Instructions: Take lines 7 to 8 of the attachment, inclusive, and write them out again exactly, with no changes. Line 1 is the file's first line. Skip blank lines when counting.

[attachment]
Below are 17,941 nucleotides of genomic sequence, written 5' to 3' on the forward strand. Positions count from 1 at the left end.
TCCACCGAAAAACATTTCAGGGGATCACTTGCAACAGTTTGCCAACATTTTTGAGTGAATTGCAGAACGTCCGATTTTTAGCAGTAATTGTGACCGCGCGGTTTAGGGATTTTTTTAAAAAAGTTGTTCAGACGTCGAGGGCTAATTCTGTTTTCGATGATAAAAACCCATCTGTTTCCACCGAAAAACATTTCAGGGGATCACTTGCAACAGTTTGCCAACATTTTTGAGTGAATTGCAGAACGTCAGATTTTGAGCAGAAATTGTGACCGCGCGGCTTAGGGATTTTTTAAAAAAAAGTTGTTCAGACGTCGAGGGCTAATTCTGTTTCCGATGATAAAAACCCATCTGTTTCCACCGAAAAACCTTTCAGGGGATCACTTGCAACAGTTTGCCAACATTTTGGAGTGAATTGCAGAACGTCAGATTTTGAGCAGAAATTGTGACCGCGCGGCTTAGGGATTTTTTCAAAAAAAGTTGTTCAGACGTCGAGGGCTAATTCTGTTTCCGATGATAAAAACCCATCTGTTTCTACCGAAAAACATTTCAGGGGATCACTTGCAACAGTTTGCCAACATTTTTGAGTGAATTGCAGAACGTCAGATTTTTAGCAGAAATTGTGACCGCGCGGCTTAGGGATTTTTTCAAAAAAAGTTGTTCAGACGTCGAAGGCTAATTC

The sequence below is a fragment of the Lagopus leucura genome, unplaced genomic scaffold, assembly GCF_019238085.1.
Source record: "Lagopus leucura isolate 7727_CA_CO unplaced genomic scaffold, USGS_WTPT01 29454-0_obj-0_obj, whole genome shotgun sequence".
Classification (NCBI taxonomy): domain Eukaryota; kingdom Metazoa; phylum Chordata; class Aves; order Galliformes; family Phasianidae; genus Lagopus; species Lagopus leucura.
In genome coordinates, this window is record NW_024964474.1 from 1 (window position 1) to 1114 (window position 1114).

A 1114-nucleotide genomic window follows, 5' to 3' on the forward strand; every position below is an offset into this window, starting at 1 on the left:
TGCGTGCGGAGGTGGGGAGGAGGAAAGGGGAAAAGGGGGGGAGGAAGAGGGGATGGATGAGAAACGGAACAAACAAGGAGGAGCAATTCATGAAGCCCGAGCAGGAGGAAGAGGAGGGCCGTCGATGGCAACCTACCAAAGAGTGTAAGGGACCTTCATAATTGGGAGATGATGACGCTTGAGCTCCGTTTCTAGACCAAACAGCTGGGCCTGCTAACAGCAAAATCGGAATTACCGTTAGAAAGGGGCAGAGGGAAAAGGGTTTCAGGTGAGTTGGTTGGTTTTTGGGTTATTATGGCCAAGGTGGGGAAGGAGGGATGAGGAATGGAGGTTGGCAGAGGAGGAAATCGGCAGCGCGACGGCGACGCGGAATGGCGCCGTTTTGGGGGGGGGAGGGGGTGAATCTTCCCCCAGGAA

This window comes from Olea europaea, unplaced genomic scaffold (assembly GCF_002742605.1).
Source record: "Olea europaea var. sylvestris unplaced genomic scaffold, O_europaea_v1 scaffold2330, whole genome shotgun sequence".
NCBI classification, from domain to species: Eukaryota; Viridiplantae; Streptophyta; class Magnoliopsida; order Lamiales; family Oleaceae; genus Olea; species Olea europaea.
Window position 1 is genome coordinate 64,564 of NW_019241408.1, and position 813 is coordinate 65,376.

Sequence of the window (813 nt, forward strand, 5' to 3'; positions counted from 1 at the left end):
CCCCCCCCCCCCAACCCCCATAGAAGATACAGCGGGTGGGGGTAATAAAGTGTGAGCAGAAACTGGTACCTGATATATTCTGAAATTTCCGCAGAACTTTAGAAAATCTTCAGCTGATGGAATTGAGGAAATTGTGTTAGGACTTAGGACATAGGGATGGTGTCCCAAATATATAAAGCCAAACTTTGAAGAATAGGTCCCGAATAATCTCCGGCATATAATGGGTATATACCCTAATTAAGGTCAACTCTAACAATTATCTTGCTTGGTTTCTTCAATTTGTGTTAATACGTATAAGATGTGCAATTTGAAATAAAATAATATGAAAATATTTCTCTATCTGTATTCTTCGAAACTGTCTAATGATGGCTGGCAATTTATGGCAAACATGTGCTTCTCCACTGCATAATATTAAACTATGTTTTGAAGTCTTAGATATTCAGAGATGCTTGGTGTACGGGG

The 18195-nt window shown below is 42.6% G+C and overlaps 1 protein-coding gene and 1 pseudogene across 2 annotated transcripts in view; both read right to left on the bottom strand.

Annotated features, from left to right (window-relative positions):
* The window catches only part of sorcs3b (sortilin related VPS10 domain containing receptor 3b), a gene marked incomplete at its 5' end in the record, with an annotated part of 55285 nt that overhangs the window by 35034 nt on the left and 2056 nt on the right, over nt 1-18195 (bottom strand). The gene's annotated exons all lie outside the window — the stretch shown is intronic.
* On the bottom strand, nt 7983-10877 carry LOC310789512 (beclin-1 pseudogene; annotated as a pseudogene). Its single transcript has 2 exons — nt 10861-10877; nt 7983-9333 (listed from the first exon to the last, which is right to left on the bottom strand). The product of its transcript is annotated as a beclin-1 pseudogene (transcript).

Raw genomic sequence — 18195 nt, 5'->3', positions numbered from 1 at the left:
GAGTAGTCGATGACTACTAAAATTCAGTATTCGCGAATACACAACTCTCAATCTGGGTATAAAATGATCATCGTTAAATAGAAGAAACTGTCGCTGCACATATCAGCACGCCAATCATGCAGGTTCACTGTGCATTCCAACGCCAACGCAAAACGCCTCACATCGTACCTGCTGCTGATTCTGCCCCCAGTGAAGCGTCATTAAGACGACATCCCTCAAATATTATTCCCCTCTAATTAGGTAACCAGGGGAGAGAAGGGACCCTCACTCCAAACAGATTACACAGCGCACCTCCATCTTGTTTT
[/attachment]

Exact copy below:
A 1114-nucleotide genomic window follows, 5' to 3' on the forward strand; every position below is an offset into this window, starting at 1 on the left:
TGCGTGCGGAGGTGGGGAGGAGGAAAGGGGAAAAGGGGGGGAGGAAGAGGGGATGGATGAGAAACGGAACAAACAAGGAGGAGCAATTCATGAAGCCCGAGCAGGAGGAAGAGGAGGGCCGTCGATGGCAACCTACCAAAGAGTGTAAGGGACCTTCATAATTGGGAGATGATGACGCTTGAGCTCCGTTTCTAGACCAAACAGCTGGGCCTGCTAACAGCAAAATCGGAATTACCGTTAGAAAGGGGCAGAGGGAAAAGGGTTTCAGGTGAGTTGGTTGGTTTTTGGGTTATTATGGCCAAGGTGGGGAAGGAGGGATGAGGAATGGAGGTTGGCAGAGGAGGAAATCGGCAGCGCGACGGCGACGCGGAATGGCGCCGTTTTGGGGGGGGGAGGGGGTGAATCTTCCCCCAGGAA